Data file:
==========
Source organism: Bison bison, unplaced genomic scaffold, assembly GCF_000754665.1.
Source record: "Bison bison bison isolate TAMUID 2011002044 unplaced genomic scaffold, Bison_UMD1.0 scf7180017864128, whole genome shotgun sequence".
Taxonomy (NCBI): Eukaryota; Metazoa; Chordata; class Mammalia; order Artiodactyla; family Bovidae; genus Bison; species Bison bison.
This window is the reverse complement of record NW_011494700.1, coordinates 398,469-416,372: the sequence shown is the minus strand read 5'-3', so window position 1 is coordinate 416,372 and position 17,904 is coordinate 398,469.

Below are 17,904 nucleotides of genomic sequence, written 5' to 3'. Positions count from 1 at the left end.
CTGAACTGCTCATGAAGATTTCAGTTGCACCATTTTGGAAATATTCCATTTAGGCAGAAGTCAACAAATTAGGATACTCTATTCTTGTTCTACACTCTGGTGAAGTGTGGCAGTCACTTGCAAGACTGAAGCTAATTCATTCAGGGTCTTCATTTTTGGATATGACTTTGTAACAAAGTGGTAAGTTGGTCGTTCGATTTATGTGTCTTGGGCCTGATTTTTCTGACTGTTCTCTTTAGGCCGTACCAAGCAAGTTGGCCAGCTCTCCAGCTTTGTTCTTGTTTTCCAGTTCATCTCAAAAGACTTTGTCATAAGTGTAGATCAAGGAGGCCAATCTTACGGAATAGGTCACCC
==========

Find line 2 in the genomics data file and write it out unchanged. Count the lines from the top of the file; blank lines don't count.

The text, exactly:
Source record: "Bison bison bison isolate TAMUID 2011002044 unplaced genomic scaffold, Bison_UMD1.0 scf7180017864128, whole genome shotgun sequence".